Building great tech companies — where devs can get money, purpose, and trust
Our company is currently in search of a new CTO. In Lieu of this process, it has made me think about what is means to build a great tech company. In this article you’ll find my beliefs for doing just that and you won’t be surprised that they apply broadly. It’s the first thing to realize: building a great tech company is about building a great company overall by understanding the relationship you have with your workers.
It all starts with the lowest level, least paid person. It’s these people that are the building blocks of any company. You’re greatness is found in your least greatest person. For whatever short-comings you have at the leadership level will show up in big ways at bottom of your organization. It’s common sense, sure, but how many stop and think about that. This has nothing to do with playing to your strengths. That’s a different topic altogether. For now, let’s talk about the Jane the worker and what she means to you.
Jane the worker
At some point, in walks Jane. Jane is skilled, hardworking, and friendly. So you bring her onboard. Congrats, you’ve made a great new hire. Jane has a voice. She is ready to learn. After a few months you start to see signs that something is amiss. Jame isn’t smiling, she seems distracted, and you wonder why she isn’t quite happy with her work. What’s wrong? How did this great hire turn into a discouraging situation? To answer that question, let’s now zoom out and come to the heart of the matter by asking what makes a person happy, motivated, and skilled at their jobs.
What makes for a great tech company? I’m going to argue that the relationship between tech and business is the heart of the matter. To do that let’s look at the ingredients of that relationship. Jane has agreed to give you some things in exchange for the things you should give her.
What makes for a great job? — Dan Pink
Dan Pink suggests that we need three things to be happy in our jobs:
- Autonomy — the ability to be self-directed
- Mastery — the ability to be very good at your skill-craft
- Purpose — a reason to get up and fight the cares of your life and to bring something into existence
In Technical Terms
Let’s take these concepts and apply them to tech companies. Jane can give you at least three things:
- Skill — it’s the job she does. It’s the skill she is bringing to bear in your company. It’s her willingness to learn a new thing. To keep herself sharp. To take pride in her work. To know that she is a master craftsman.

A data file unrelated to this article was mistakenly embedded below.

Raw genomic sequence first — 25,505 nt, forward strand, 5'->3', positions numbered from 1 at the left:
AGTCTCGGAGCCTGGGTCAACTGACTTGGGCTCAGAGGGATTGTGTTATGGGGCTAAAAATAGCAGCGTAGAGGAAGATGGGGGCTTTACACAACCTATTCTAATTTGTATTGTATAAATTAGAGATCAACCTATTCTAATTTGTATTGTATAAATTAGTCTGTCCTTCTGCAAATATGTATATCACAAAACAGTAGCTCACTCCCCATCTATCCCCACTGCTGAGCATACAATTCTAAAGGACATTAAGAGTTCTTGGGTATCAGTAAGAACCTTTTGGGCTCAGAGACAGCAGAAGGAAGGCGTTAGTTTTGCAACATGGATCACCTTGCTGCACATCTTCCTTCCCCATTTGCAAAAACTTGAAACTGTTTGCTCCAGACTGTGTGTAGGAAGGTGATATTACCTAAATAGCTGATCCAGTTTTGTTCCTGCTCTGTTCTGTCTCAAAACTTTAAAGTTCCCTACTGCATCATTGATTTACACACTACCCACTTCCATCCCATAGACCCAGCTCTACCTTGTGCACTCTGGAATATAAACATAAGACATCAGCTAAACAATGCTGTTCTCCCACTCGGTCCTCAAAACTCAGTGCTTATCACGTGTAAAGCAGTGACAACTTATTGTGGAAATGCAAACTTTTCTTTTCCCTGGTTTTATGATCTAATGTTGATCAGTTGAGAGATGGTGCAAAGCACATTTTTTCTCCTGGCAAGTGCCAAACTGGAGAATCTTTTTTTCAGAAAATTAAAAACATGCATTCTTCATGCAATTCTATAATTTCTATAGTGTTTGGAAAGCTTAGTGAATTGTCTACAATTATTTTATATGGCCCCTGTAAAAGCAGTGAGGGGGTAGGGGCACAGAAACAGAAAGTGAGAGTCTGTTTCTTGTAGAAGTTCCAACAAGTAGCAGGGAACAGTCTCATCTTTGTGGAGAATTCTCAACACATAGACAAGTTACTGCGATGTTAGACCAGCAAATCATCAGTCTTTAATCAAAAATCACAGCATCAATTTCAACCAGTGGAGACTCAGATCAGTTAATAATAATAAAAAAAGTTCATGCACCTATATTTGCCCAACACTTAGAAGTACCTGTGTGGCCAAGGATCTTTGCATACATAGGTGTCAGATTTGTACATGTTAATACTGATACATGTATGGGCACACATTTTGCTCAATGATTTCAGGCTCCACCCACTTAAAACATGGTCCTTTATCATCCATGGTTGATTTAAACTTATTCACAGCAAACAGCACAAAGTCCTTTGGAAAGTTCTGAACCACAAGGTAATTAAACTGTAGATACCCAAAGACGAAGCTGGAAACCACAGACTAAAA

- Teamwork — it’s the lubricant of all human endeavors: willingness to be wrong, taking suggestions from coworkers, willingness to speak up to make things better, ability to align with business values as a compass for the day-to-day.
- Delivery — this is the hours spent, the labor, the energy that could go elsewhere but is going to your company.
What does she ask for in return?
- Purpose — for Jane’s skill you’ll give her a reason to wield it. Why in the hell should she care about what you care about? I hope you have a good reason, a great, “why” we do what we do. Do not kid yourself by believing that the money you give even comes close to touching purpose. Your company must have a reason to exist. It’s the core identity of your company. Can you name it?
- Latitude — Jane needs your trust. She needs to be able to make mistakes and learn from them. She doesn’t need your micromanagement. What she does need is your belief that her skill-craft matters. When was the last time you activity got out of the way?
- Compensation — this is the amount you pay her, the time you give her to improve her skills and her life, it’s the overall support and gratitude you provide each day. Because make no mistake you are taking a portion of her energy and therefore her life. What could you be doing to share your appreciation knowing that each person will respond differently? Do you know your people?
The Culture Cure — Let me hear that sweet drum beat
This is your job. Your people are your job. When you look at your company you want to be able to say the following: my team is hell-a skilled, loves working together, is passionate, and is making shit happen! And for that, I work hard to give them a reason to get up in the morning, I give them the keys to the car knowing they will get in fender benders (and crashes occasionally.) I make sure they feel that they matter and what they do matters.
If you hear nothing else, hear this… you’ve got to be the cultural drum beat. You’ve got to wake up everyday singing that beautiful song: skill, teamwork, delivery, purpose, latitude, and compensation. This alignment of desires. This melody of purpose and reward.
Every. Single. Day. — Purpose. Purpose. Why. We. Do. This. Purpose. Gratitude. Teamwork. Mastery. Skill. Boss mode.
That sweet, sweet drum beat. Be the champion of culture. Talk about it all the damn time. You cannot say it enough. Write it down. Rehearse it. Sing it. Write your own song about it. Tell your friends about it. If you’re going to be annoying — be annoying with a damn purpose!
Conclusion — Details and Values
It’s easy to get lost in the details of the day-to-day. And guess what, you will. You will get lost. It’s okay. You’re only human. But let these values sink in until they are in your blood. Until they are as much a part of you and your breath. Then you will have a great tech company or at least the potential to make one.
You cannot build greatness without touching the heart and drive of people. The people at the bottom. Jane the worker needs you to be great. So be the drum beat for Jane. Go now, beat that drum you wild and inspiring person!